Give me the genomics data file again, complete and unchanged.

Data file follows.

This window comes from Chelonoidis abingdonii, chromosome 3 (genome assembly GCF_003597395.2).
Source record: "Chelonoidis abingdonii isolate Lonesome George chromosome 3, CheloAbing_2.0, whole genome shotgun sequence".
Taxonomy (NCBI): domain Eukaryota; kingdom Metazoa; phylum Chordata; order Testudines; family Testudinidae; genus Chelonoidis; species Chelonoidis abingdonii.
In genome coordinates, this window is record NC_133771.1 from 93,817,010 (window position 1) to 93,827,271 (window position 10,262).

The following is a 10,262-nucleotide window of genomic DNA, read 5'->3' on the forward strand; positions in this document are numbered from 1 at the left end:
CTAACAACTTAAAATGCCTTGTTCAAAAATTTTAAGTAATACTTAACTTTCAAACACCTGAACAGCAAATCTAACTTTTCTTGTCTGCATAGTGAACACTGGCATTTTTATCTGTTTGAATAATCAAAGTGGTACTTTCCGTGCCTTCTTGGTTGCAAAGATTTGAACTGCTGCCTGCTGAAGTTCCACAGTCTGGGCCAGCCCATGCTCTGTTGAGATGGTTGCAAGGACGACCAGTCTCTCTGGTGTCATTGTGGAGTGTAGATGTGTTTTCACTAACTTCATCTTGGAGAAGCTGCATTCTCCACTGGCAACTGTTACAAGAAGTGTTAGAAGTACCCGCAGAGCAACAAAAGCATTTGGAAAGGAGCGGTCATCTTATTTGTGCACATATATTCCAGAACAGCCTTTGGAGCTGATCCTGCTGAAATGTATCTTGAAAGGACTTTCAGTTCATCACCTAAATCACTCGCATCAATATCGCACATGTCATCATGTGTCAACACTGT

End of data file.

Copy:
This window comes from Chelonoidis abingdonii, chromosome 3 (genome assembly GCF_003597395.2).
Source record: "Chelonoidis abingdonii isolate Lonesome George chromosome 3, CheloAbing_2.0, whole genome shotgun sequence".
Taxonomy (NCBI): domain Eukaryota; kingdom Metazoa; phylum Chordata; order Testudines; family Testudinidae; genus Chelonoidis; species Chelonoidis abingdonii.
In genome coordinates, this window is record NC_133771.1 from 93,817,010 (window position 1) to 93,827,271 (window position 10,262).

The following is a 10,262-nucleotide window of genomic DNA, read 5'->3' on the forward strand; positions in this document are numbered from 1 at the left end:
CTAACAACTTAAAATGCCTTGTTCAAAAATTTTAAGTAATACTTAACTTTCAAACACCTGAACAGCAAATCTAACTTTTCTTGTCTGCATAGTGAACACTGGCATTTTTATCTGTTTGAATAATCAAAGTGGTACTTTCCGTGCCTTCTTGGTTGCAAAGATTTGAACTGCTGCCTGCTGAAGTTCCACAGTCTGGGCCAGCCCATGCTCTGTTGAGATGGTTGCAAGGACGACCAGTCTCTCTGGTGTCATTGTGGAGTGTAGATGTGTTTTCACTAACTTCATCTTGGAGAAGCTGCATTCTCCACTGGCAACTGTTACAAGAAGTGTTAGAAGTACCCGCAGAGCAACAAAAGCATTTGGAAAGGAGCGGTCATCTTATTTGTGCACATATATTCCAGAACAGCCTTTGGAGCTGATCCTGCTGAAATGTATCTTGAAAGGACTTTCAGTTCATCACCTAAATCACTCGCATCAATATCGCACATGTCATCATGTGTCAACACTGT